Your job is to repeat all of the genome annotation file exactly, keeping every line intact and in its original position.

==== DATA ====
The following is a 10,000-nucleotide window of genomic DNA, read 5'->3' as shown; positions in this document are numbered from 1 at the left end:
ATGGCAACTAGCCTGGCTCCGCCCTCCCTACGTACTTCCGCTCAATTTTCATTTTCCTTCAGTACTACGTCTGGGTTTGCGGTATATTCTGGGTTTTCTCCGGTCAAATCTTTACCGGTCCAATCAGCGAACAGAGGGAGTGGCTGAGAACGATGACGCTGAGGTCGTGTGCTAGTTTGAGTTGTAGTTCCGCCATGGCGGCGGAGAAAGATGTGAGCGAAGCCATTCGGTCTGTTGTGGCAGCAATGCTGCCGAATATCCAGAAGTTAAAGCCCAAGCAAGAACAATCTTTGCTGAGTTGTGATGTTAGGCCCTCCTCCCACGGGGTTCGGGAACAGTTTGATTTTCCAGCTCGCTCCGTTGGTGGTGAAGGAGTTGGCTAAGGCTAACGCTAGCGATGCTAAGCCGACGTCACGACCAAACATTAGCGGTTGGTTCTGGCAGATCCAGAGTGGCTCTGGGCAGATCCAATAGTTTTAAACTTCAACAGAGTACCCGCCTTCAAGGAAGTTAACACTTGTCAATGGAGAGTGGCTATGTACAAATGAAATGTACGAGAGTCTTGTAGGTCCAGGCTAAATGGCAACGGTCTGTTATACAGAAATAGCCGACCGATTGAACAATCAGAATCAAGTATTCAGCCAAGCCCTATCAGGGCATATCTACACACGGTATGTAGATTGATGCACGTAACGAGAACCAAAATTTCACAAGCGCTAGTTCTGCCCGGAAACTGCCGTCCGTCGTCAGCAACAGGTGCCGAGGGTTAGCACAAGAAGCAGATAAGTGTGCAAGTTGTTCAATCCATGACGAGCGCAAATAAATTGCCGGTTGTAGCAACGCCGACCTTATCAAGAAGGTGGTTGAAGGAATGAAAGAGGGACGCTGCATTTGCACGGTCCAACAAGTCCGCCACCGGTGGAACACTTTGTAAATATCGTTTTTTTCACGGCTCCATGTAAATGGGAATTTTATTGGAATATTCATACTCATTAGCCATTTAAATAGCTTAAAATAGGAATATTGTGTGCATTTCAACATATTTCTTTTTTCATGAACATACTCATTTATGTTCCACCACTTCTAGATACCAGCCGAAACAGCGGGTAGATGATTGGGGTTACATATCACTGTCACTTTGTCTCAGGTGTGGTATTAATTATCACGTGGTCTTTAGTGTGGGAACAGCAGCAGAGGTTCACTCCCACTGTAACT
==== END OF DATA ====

The following is a 10,000-nucleotide window of genomic DNA, read 5'->3' as shown; positions in this document are numbered from 1 at the left end:
ATGGCAACTAGCCTGGCTCCGCCCTCCCTACGTACTTCCGCTCAATTTTCATTTTCCTTCAGTACTACGTCTGGGTTTGCGGTATATTCTGGGTTTTCTCCGGTCAAATCTTTACCGGTCCAATCAGCGAACAGAGGGAGTGGCTGAGAACGATGACGCTGAGGTCGTGTGCTAGTTTGAGTTGTAGTTCCGCCATGGCGGCGGAGAAAGATGTGAGCGAAGCCATTCGGTCTGTTGTGGCAGCAATGCTGCCGAATATCCAGAAGTTAAAGCCCAAGCAAGAACAATCTTTGCTGAGTTGTGATGTTAGGCCCTCCTCCCACGGGGTTCGGGAACAGTTTGATTTTCCAGCTCGCTCCGTTGGTGGTGAAGGAGTTGGCTAAGGCTAACGCTAGCGATGCTAAGCCGACGTCACGACCAAACATTAGCGGTTGGTTCTGGCAGATCCAGAGTGGCTCTGGGCAGATCCAATAGTTTTAAACTTCAACAGAGTACCCGCCTTCAAGGAAGTTAACACTTGTCAATGGAGAGTGGCTATGTACAAATGAAATGTACGAGAGTCTTGTAGGTCCAGGCTAAATGGCAACGGTCTGTTATACAGAAATAGCCGACCGATTGAACAATCAGAATCAAGTATTCAGCCAAGCCCTATCAGGGCATATCTACACACGGTATGTAGATTGATGCACGTAACGAGAACCAAAATTTCACAAGCGCTAGTTCTGCCCGGAAACTGCCGTCCGTCGTCAGCAACAGGTGCCGAGGGTTAGCACAAGAAGCAGATAAGTGTGCAAGTTGTTCAATCCATGACGAGCGCAAATAAATTGCCGGTTGTAGCAACGCCGACCTTATCAAGAAGGTGGTTGAAGGAATGAAAGAGGGACGCTGCATTTGCACGGTCCAACAAGTCCGCCACCGGTGGAACACTTTGTAAATATCGTTTTTTTCACGGCTCCATGTAAATGGGAATTTTATTGGAATATTCATACTCATTAGCCATTTAAATAGCTTAAAATAGGAATATTGTGTGCATTTCAACATATTTCTTTTTTCATGAACATACTCATTTATGTTCCACCACTTCTAGATACCAGCCGAAACAGCGGGTAGATGATTGGGGTTACATATCACTGTCACTTTGTCTCAGGTGTGGTATTAATTATCACGTGGTCTTTAGTGTGGGAACAGCAGCAGAGGTTCACTCCCACTGTAACT